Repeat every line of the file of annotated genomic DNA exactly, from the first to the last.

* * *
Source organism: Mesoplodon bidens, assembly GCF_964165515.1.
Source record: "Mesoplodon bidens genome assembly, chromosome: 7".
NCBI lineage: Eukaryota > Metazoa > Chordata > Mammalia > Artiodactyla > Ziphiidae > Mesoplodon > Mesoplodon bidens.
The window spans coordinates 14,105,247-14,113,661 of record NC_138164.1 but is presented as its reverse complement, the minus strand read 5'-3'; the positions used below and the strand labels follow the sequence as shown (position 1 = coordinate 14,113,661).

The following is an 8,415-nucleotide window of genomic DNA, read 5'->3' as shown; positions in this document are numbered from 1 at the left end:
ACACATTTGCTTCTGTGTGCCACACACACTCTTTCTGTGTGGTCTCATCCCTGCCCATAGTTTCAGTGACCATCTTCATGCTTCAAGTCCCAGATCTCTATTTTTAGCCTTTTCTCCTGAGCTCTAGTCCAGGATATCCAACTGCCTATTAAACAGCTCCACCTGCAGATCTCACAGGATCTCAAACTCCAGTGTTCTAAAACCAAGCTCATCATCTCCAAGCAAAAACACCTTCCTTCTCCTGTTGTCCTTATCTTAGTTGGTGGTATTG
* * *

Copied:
Source organism: Mesoplodon bidens, assembly GCF_964165515.1.
Source record: "Mesoplodon bidens genome assembly, chromosome: 7".
NCBI lineage: Eukaryota > Metazoa > Chordata > Mammalia > Artiodactyla > Ziphiidae > Mesoplodon > Mesoplodon bidens.
The window spans coordinates 14,105,247-14,113,661 of record NC_138164.1 but is presented as its reverse complement, the minus strand read 5'-3'; the positions used below and the strand labels follow the sequence as shown (position 1 = coordinate 14,113,661).

The following is an 8,415-nucleotide window of genomic DNA, read 5'->3' as shown; positions in this document are numbered from 1 at the left end:
ACACATTTGCTTCTGTGTGCCACACACACTCTTTCTGTGTGGTCTCATCCCTGCCCATAGTTTCAGTGACCATCTTCATGCTTCAAGTCCCAGATCTCTATTTTTAGCCTTTTCTCCTGAGCTCTAGTCCAGGATATCCAACTGCCTATTAAACAGCTCCACCTGCAGATCTCACAGGATCTCAAACTCCAGTGTTCTAAAACCAAGCTCATCATCTCCAAGCAAAAACACCTTCCTTCTCCTGTTGTCCTTATCTTAGTTGGTGGTATTG